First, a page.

At the end of September, Jerry Brown signed into law new changes to the California juvenile court system that will dramatically change the way things work. These modifications take effect at the start of 2019 and here’s what a San Diego juvenile lawyer believes you should know about the new laws.
Minimum Age Limits
Perhaps the biggest change to the current system is that now no one under 12 can be prosecuted in juvenile criminal court except in rape and murder cases. In cases that don’t involve rape or murder, juveniles will be sent to either counseling or juvenile dependency court, meaning they could be sent to live somewhere other than their parent’s home. San Diego juvenile attorneys argue that this is because children under 12 have a very limited understanding of the consequences of their actions and their parents have a strong influence on what they do and how they act. To a large extent, parents have the responsibility of disciplining their children at this age and if they fail to do so, the child might be better off somewhere else.
Age to be Tried as an Adult
Previously, juveniles aged 14 or over could be tried as an adult. The new law changes this minimum age to 16, which means that if your child is 14 or 15 and charged with a serious offense, you will no longer need to worry about whether or not your San Diego juvenile attorney will be able to win the transfer hearing where the court determines if the child should be charged in adult court or juvenile court. As you may imagine, juvenile courts have less severe punishments as the focus of these courts is on rehabilitation and not punishment. In fact in juvenile court, those under 16 cannot be incarcerated past the age of 21 and those under 18 cannot be incarcerated beyond the age of 25.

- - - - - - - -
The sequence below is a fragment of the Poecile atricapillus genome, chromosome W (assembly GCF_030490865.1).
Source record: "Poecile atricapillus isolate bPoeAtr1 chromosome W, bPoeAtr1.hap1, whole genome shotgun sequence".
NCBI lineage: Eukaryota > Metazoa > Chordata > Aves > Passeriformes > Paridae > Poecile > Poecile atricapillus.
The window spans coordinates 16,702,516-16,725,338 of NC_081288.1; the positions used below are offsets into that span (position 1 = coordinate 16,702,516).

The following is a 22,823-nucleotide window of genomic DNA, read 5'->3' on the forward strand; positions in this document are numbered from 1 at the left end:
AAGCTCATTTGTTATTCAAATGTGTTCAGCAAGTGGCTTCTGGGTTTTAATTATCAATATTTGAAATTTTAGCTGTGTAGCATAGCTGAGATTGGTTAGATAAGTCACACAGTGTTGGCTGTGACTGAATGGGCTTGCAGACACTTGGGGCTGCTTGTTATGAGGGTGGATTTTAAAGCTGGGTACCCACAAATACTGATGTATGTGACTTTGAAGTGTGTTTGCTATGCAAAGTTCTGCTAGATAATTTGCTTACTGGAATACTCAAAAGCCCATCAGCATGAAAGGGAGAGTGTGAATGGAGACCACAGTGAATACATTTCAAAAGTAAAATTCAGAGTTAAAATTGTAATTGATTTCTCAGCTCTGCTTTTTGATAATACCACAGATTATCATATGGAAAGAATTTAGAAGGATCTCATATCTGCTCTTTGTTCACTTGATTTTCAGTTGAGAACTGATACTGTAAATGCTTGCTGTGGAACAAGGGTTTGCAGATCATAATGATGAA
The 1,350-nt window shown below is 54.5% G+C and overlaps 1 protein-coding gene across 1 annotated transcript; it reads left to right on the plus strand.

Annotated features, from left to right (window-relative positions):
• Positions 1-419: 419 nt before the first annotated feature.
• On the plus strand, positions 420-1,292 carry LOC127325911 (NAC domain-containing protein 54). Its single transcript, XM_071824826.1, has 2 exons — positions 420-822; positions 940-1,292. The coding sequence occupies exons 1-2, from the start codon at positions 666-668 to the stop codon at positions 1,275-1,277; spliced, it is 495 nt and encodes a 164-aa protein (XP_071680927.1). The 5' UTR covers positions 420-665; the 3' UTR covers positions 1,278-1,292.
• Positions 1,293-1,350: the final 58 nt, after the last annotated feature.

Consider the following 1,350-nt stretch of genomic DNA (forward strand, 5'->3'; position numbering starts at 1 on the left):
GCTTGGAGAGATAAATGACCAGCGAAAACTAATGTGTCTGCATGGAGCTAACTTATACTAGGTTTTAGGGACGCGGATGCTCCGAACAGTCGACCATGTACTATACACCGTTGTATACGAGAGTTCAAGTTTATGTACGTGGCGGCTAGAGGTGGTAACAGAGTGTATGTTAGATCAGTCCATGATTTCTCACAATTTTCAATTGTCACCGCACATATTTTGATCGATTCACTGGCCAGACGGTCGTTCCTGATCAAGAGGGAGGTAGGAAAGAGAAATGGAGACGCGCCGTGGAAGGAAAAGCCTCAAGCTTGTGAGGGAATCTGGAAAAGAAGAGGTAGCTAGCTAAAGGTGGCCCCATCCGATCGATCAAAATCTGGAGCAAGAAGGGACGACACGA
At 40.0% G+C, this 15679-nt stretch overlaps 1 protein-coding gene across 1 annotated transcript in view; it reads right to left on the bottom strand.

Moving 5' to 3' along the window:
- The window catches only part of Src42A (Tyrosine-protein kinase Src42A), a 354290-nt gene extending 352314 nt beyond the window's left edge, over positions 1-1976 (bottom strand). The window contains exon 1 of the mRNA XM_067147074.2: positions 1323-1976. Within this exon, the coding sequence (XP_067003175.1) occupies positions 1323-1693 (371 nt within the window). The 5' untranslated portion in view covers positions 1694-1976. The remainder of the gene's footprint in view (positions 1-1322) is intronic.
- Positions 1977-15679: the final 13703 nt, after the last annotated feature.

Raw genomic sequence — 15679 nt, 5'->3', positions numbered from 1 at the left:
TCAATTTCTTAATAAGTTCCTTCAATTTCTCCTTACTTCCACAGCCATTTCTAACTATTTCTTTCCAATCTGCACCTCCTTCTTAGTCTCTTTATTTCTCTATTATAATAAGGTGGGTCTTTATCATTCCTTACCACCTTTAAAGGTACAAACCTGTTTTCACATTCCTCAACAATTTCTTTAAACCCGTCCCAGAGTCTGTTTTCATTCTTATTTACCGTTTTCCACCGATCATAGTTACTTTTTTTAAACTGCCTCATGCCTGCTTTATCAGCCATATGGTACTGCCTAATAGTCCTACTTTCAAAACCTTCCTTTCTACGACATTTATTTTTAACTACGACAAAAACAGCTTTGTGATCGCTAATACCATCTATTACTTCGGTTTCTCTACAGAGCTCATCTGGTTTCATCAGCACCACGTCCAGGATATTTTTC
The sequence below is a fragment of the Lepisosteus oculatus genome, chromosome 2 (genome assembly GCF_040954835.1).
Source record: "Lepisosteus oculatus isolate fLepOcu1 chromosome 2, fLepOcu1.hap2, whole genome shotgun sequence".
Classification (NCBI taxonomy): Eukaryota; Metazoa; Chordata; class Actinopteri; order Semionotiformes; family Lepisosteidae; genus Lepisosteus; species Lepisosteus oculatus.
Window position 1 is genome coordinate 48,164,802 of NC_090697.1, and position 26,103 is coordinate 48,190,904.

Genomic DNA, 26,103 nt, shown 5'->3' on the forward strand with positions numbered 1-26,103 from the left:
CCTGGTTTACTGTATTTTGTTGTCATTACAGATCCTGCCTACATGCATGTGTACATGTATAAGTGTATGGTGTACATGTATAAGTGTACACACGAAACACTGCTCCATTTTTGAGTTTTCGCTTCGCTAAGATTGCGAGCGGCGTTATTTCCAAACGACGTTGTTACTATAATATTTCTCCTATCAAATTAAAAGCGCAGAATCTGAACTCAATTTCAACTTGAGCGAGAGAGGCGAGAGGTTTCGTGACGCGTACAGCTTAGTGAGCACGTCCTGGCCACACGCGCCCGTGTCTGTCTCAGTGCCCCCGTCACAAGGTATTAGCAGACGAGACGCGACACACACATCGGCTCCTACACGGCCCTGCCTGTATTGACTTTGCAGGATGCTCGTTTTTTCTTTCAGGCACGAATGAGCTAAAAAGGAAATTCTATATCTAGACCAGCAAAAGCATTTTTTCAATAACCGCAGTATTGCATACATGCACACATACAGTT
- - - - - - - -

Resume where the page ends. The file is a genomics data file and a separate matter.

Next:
Those over 16 can still be tried in an adult court when they have violated a serious offense, such as rape, murder, arson or kidnapping. If someone over 16 is tried in adult court, they will still be held in a juvenile facility until they are 18.
Starting last year, prosecutors were no longer able to directly file juvenile cases in adult court for serious offenses. All cases must be filed in juvenile court first with a transfer hearing in which the prosecution must justify a transfer to adult court. The juvenile’s lawyer can call experts to show a juvenile court resolution is in the best interests of society and the minor.
If you have a child who committed a crime and want to know how these changes to the law may affect his or her case, San Diego juvenile defense lawyer Peter M. Liss can help. Please call (760) 643-4050 or (858) 486-3024 to schedule a free consultation.